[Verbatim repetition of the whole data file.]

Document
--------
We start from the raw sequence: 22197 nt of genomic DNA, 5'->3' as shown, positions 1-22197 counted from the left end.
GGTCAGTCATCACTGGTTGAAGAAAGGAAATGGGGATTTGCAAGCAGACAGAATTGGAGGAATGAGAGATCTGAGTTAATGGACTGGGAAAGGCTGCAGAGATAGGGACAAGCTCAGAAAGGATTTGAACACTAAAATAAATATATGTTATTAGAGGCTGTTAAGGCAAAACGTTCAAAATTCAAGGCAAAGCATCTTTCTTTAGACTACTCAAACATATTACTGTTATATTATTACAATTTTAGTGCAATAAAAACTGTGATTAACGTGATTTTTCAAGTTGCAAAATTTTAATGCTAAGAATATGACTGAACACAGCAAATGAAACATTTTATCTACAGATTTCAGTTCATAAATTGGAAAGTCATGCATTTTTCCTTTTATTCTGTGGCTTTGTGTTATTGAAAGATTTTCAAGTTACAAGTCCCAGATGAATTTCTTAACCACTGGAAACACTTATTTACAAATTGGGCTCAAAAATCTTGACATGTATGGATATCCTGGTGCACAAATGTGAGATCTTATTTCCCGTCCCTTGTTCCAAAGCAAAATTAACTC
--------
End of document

We start from the raw sequence: 22197 nt of genomic DNA, 5'->3' as shown, positions 1-22197 counted from the left end.
GGTCAGTCATCACTGGTTGAAGAAAGGAAATGGGGATTTGCAAGCAGACAGAATTGGAGGAATGAGAGATCTGAGTTAATGGACTGGGAAAGGCTGCAGAGATAGGGACAAGCTCAGAAAGGATTTGAACACTAAAATAAATATATGTTATTAGAGGCTGTTAAGGCAAAACGTTCAAAATTCAAGGCAAAGCATCTTTCTTTAGACTACTCAAACATATTACTGTTATATTATTACAATTTTAGTGCAATAAAAACTGTGATTAACGTGATTTTTCAAGTTGCAAAATTTTAATGCTAAGAATATGACTGAACACAGCAAATGAAACATTTTATCTACAGATTTCAGTTCATAAATTGGAAAGTCATGCATTTTTCCTTTTATTCTGTGGCTTTGTGTTATTGAAAGATTTTCAAGTTACAAGTCCCAGATGAATTTCTTAACCACTGGAAACACTTATTTACAAATTGGGCTCAAAAATCTTGACATGTATGGATATCCTGGTGCACAAATGTGAGATCTTATTTCCCGTCCCTTGTTCCAAAGCAAAATTAACTC